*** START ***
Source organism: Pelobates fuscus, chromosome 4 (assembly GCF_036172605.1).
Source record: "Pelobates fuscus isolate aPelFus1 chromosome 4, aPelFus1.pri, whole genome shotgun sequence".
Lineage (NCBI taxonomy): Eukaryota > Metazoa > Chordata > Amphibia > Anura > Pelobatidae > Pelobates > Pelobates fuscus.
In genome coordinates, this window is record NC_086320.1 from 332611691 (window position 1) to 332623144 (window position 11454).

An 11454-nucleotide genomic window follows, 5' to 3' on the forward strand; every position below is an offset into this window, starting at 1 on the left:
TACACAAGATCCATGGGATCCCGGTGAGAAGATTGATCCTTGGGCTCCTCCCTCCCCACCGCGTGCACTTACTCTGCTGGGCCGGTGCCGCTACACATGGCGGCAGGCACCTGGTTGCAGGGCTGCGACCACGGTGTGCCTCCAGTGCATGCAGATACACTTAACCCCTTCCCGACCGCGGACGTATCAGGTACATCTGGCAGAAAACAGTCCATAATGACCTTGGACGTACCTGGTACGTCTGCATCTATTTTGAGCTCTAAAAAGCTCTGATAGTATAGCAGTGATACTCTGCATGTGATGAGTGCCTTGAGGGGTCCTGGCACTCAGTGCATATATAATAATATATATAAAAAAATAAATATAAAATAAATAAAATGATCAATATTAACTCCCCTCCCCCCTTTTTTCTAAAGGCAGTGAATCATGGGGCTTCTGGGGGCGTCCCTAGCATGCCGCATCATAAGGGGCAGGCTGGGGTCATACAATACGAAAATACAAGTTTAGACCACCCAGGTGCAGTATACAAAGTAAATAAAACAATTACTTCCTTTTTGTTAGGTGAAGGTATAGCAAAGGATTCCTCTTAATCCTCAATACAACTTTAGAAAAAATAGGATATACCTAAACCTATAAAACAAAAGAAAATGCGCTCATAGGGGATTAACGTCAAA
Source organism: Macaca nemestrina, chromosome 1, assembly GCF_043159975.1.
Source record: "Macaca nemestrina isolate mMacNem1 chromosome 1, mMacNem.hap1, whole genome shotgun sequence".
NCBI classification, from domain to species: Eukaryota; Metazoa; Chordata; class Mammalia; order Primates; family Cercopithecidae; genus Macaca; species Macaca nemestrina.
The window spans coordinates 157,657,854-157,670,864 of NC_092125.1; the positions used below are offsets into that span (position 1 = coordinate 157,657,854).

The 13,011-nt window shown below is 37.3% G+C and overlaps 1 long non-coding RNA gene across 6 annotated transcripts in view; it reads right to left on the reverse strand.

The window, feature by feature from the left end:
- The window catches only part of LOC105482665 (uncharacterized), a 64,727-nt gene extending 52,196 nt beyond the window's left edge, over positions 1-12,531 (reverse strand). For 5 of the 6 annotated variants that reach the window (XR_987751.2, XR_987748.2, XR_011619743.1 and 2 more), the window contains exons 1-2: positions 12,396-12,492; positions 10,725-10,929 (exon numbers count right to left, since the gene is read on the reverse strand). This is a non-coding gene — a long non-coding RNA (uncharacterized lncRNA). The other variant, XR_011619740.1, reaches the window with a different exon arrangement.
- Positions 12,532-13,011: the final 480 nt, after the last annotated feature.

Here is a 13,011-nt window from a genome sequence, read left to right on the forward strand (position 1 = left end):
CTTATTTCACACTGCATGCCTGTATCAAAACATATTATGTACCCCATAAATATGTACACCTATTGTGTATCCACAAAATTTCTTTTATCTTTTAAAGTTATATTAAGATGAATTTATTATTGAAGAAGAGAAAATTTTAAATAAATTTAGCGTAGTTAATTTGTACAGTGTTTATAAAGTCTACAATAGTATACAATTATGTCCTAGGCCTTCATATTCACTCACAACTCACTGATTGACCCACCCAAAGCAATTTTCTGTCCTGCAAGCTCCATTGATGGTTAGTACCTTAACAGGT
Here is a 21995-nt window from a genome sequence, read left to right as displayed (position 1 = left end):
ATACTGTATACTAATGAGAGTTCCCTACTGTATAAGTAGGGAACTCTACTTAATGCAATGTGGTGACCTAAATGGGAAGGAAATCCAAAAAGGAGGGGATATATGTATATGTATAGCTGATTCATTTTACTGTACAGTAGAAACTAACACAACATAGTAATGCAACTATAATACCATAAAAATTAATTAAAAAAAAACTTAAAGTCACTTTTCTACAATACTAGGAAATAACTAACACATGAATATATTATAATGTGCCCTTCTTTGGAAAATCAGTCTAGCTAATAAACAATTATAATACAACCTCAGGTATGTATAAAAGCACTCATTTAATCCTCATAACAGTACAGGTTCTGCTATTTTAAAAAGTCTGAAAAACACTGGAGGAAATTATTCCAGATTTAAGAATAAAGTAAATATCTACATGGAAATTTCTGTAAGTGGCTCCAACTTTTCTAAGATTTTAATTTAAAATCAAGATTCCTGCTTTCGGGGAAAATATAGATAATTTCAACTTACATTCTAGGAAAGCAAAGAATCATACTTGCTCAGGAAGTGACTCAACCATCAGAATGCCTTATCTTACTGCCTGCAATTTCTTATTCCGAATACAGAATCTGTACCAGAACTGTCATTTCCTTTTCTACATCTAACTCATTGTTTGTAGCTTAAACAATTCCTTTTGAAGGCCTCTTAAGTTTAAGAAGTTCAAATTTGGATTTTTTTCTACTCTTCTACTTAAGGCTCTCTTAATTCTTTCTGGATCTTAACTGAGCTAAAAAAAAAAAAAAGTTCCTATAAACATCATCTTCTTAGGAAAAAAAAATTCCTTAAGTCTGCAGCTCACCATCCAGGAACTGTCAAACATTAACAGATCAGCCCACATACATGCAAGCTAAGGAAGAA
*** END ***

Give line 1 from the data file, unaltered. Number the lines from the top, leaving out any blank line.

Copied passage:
Source organism: Pelobates fuscus, chromosome 4 (assembly GCF_036172605.1).